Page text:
James David Adams, Jr.
Molecular Pharmacology and Toxicology
Neuroprotection against oxygen radicals
Oxygen radicals are formed in the brain and are involved in stroke, Parkinsonís disease, Alzheimerís disease, aging and other neurodegenerative conditions. DNA is a primary target of oxygen radicals in the brain, which induce DNA fragmentation. Brain cells die due to DNA fragmentation by processes of necrosis and apoptosis. Necrosis is a rapid loss of viability associated with swelling of the cytoplasm and rupture of the nucleus and the cell membrane. Necrotic cells are removed from the brain by macrophages within a few days of cell death. Apoptosis is programmed cell death where a genetic program is activated that causes the cell DNA to fragment, the cytoplasm to condense and the nucleus to condense. Apoptotic cells rupture with the formation of apoptotic bodies, which contain the debris from the cell. Apoptotic bodies are phagocytized by neighboring cells and can be removed within a few hours of cell death.
Aging, stroke, Parkinsonís disease and Alzheimerís disease are associated with DNA fragmentation in the brain and necrotic and apoptotic cell death. Stroke, Parkinsonís disease and Alzheimerís disease are more prominent in older people. Aging makes the brain more susceptible to DNA damage induced by oxygen radicals. Therefore, my laboratory is involved in finding agents that prevent DNA damage and prevent cell death in aging individuals and in patients suffering from stroke, Parkinsonís disease and Alzheimerís disease.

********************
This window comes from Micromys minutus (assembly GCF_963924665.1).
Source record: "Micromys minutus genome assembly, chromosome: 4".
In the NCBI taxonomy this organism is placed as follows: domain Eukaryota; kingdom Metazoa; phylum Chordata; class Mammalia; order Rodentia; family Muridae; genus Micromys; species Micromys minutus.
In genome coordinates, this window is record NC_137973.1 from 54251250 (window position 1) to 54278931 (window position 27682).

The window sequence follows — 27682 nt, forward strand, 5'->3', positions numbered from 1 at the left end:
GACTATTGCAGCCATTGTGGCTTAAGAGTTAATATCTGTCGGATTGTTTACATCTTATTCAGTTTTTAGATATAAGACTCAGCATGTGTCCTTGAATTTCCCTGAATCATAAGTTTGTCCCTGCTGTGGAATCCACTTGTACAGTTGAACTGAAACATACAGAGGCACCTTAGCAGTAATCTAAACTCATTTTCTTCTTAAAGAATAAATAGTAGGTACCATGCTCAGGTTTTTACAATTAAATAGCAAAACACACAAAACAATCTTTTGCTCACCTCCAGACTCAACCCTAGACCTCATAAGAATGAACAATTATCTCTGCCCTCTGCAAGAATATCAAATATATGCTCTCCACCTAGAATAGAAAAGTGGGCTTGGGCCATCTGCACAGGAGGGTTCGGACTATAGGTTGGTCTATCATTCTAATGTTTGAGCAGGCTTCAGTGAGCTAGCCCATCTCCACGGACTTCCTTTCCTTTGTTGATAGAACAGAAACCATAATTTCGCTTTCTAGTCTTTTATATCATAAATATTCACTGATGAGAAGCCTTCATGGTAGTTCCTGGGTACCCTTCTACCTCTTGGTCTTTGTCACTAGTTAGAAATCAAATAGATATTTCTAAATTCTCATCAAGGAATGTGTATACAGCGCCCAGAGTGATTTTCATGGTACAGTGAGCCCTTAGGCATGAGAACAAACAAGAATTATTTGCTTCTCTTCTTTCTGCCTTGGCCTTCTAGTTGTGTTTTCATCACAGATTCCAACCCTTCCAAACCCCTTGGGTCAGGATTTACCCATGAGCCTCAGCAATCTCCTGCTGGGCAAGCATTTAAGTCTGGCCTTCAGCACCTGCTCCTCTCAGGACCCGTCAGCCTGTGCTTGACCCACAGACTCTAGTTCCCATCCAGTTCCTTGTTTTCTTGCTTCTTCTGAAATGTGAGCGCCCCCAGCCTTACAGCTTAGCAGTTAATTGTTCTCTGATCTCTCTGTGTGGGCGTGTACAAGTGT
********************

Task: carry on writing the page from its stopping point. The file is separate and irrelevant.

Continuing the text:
Nicotinamide is a vitamin that quickly penetrates into the brain and is a precursor for NAD. DNA fragmentation leads to the activation of poly(ADP-ribose) polymerase, an enzyme required for induction of DNA repair. Poly(ADP-ribose) polymerase uses NAD as a substrate and transfers poly(ADP-ribose) units onto various enzymes from NAD. The formation of poly(ADP-ribosylated) enzymes results in the activation of some enzymes and the deactivation of other enzymes. This creates a new physiologic balance in the cell, where DNA repair is important. Excessive poly(ADP-ribose) polymerase activity depletes cellular NAD. The depletion of NAD leads to the depletion of another adenine containing compound, ATP. NAD depletion is important in both apoptosis and necrosis. Therefore, my laboratory is working on using nicotinamide as a precursor for NAD to prevent neurodegeneration.
- Mukherjee, S.K., Yasharel, R., Klaidman, L.K., Hutchin, T.P. and Adams, J.D. Apoptosis and DNA fragmentation as induced by tertiary butylhydroperoxide in the brain. Brain Res. Bull. 38, 595-604 (1995).
- Klaidman, L.K., Mukherjee, S.K., Hutchin, T.P. and Adams, J.D. Nicotinamide as a precursor for NAD prevents apoptosis in the mouse brain induced by tertiary-butylhydroperoxide. Neurosci. Lett. 206, 5-8 (1996).
- Adams, J.D. Agents used in neurodegenerative disorders. in Burgerís Medicinal Chemistry and Drug Discovery, vol. 3., Wolff, M.E. (ed.), John Wiley & Sons, New York, 1996, pp. 261-319.